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LEED for Landscapes
"The pilot version of the SITES rating system, made up of 15 prerequisites and 51 credits, offers 250 points and four levels of certification, signified by stars. According to Nancy Somerville, CEO of ASLA, the system, sometimes called “LEED for landscapes,” was design to complement LEED and other rating systems that focus on buildings. “LEED touches on landscape, but only in a limited way,” she said. SITES worked with the U.S. Green Building Council (USGBC) on the rating system, using Sustainable Sites credits from LEED to inform some SITES credits. In turn, USGBC plans to consider SITES credits in the creation of future versions of LEED. " Read more...
My take is that the SSI is a little weak on toxics use reduction. It gives credits for IPM but makes no mention of organic pest management techniques. The following is a letter I sent to SSI:
Dear Sustainable Sites Initiative,
I applaud your Sustainable Sites Initiative and the effort it represents to set up a system to preserve suburban and urban ecosystem services for human and environmental health.
In reviewing your Guidelines and Performance Benchmarks (2009) document online, as well as your website (www.sustainablesites.org), I am, however, confused by the lack of a a specific category or credits for reduction in use of materials that have an adverse effect on human and environmental health. There is a brief mention under stormwater, Credit 3.6, but overall this section seems to focus on mitigating through site design and gives little guidance on toxics use reduction. The plan for site maintenance (Prereq. 8.1) mentions IPM but sets no specific goals for on-site toxics use reduction. In your Human Health and Well Being area of focus tab on the website, the topic of exposure to environmental toxins is not mentioned at all.
It seems that an area of focus for sustainable sites would include a significant effort in using non-toxic materials for both construction and maintenance. Materials subject to toxics use reduction credits/requirements would be such items as pesticides (use organic landscaping methods), pressure treated or creosote wood, recycled tires (e.g. artificial turf, http://www.ehhi.org/reports/turf/ ), plastics containing toxic additives such as lead, vinyl chloride, phthalates or Bisphenol-A, toxic cleaning materials, cement with toxic recycled material (e.g. fly ash), fertilizer with fly ash, material that generates silica dust and so on. As is is now, some recycled material, such as artificial turf made from ground up tires, though toxic to humans, in fact would get credits.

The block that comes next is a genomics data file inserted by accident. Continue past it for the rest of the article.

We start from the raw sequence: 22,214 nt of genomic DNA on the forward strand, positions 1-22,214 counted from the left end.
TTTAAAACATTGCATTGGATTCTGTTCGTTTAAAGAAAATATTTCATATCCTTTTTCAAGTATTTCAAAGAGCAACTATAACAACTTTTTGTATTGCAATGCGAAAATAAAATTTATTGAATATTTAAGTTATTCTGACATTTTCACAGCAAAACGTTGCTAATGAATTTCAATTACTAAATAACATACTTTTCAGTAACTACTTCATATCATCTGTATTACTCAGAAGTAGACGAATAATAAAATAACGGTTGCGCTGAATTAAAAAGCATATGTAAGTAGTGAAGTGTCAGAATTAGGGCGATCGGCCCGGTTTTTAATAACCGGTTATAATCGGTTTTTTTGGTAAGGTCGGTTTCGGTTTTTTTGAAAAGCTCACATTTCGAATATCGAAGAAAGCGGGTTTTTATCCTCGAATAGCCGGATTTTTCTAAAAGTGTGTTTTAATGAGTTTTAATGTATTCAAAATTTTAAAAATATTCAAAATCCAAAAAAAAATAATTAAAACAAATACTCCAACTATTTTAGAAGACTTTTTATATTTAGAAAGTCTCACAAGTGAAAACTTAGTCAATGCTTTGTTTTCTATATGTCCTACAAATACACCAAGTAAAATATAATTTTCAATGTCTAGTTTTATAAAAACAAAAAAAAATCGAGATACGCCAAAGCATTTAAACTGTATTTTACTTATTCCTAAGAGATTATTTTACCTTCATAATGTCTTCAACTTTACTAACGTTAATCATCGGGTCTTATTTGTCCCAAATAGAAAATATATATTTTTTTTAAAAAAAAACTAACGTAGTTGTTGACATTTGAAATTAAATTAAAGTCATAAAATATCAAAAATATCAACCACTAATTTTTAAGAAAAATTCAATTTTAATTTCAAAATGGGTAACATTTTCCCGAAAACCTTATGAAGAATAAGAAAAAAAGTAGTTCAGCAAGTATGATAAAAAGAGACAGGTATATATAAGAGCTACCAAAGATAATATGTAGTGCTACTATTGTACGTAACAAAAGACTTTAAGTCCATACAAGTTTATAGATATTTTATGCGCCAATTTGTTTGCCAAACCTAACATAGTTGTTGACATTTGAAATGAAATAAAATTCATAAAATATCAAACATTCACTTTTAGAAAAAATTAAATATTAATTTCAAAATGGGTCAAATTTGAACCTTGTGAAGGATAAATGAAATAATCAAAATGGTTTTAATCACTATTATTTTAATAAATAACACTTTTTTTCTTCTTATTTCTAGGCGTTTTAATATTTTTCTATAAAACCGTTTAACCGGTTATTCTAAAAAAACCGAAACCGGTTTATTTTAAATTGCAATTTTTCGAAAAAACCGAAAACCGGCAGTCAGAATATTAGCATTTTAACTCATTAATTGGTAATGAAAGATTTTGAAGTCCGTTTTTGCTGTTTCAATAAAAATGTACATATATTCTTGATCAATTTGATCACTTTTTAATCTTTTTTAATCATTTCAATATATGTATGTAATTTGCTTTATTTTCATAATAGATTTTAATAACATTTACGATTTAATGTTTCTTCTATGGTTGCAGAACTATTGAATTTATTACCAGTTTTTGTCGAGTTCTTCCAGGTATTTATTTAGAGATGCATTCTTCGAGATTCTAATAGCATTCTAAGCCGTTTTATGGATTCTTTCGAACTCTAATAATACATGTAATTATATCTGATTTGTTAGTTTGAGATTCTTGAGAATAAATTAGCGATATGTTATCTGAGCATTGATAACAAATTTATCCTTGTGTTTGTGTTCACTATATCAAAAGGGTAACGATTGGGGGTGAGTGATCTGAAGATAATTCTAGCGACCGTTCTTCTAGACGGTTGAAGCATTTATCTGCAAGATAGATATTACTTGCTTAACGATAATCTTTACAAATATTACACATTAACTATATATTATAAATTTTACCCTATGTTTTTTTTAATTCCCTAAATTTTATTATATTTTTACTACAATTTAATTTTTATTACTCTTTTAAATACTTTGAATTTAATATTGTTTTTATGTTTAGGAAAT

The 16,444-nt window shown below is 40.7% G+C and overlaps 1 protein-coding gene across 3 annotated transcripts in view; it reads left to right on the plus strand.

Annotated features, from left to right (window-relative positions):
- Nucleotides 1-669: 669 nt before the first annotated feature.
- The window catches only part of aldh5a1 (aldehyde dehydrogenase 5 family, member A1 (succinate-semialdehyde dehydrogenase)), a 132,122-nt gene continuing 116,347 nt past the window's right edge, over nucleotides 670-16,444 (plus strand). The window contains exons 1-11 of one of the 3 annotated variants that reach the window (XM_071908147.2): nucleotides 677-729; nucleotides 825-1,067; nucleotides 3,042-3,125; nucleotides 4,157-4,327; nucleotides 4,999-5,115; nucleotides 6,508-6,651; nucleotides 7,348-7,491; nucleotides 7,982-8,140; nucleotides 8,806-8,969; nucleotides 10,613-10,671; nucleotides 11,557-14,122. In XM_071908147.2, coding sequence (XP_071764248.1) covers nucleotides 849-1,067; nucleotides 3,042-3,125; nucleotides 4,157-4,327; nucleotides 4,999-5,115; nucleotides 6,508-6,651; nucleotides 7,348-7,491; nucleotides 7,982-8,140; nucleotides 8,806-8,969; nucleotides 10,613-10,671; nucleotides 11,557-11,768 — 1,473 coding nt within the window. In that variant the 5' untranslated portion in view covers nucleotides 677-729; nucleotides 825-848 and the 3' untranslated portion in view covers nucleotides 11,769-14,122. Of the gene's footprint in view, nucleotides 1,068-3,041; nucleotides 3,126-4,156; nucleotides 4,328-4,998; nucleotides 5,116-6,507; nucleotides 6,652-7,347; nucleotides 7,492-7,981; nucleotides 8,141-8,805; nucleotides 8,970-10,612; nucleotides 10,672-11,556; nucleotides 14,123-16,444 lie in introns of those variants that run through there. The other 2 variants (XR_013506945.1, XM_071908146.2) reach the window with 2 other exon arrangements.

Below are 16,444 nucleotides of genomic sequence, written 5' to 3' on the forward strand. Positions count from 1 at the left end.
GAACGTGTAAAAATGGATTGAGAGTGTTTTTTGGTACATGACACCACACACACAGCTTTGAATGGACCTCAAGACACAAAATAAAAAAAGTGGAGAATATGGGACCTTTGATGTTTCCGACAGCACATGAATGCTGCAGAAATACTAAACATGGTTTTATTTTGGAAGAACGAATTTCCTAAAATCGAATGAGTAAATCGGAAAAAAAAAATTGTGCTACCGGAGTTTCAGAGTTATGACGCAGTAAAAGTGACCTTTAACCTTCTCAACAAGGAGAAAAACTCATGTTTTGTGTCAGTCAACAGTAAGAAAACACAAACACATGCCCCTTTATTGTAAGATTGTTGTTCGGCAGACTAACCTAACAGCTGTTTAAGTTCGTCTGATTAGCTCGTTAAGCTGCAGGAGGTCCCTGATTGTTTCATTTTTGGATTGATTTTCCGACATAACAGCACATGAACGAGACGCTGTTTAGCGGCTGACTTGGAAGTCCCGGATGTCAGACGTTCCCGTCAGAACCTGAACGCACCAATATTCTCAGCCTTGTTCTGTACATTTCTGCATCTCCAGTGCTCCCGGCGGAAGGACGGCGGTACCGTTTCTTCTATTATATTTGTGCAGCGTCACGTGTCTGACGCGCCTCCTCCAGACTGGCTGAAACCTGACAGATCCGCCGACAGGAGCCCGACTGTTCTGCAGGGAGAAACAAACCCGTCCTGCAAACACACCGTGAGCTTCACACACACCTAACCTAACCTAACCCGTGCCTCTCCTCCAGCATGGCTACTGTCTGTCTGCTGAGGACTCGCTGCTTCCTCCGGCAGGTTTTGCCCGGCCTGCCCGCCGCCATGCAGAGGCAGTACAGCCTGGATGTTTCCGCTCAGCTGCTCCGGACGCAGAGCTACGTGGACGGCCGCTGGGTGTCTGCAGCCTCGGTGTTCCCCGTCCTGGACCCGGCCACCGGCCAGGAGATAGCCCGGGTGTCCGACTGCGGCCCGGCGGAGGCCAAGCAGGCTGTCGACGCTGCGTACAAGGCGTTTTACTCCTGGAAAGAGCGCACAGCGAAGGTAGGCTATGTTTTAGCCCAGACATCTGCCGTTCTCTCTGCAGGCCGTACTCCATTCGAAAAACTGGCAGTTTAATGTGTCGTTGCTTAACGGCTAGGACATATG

In terms of environmental health, I also don't see an emphasis on reducing materials that are well known to be highly detrimental to the local, regional and global environment and ultimately to humans, especially phosphorus and nitrogen. They are mentioned, but again, it seems with some emphasis on mitigation planning. I also didn't find a distinction made between synthetic sources of nitrogen and phosphorus and natural sources. Phosphorus is a major fresh water pollutant that leads to rapid eutrophication and subsequent increase in use of aquatic herbicides. Synthetic nitrogen is 1) a major estuary and ocean pollutant, 2) highly disruptive of the global nitrogen cycle (http://www.epa.gov/watertrain/nitrogen.html), and 3) contributes to global warming in its fabrication.
I would like to suggest that the toxics use reduction of environmental and human health toxins in materials and maintenance is important enough to warrant its own category with specific requirements, credits, documentation, suggestions for toxics use reduction strategies and resources.
Three science-based websites with further resources on environment and human health toxins are:
The Collaborative on Health and the Environment
The Toxics Use Reduction Institute, UMass Lowell,
Environment and Human Health, Inc.
North Haven, CT
Thank you for all the work you have done on this important project.
Sarah Little, Ph.D.
NOFA Organic Land Care Committee, Chair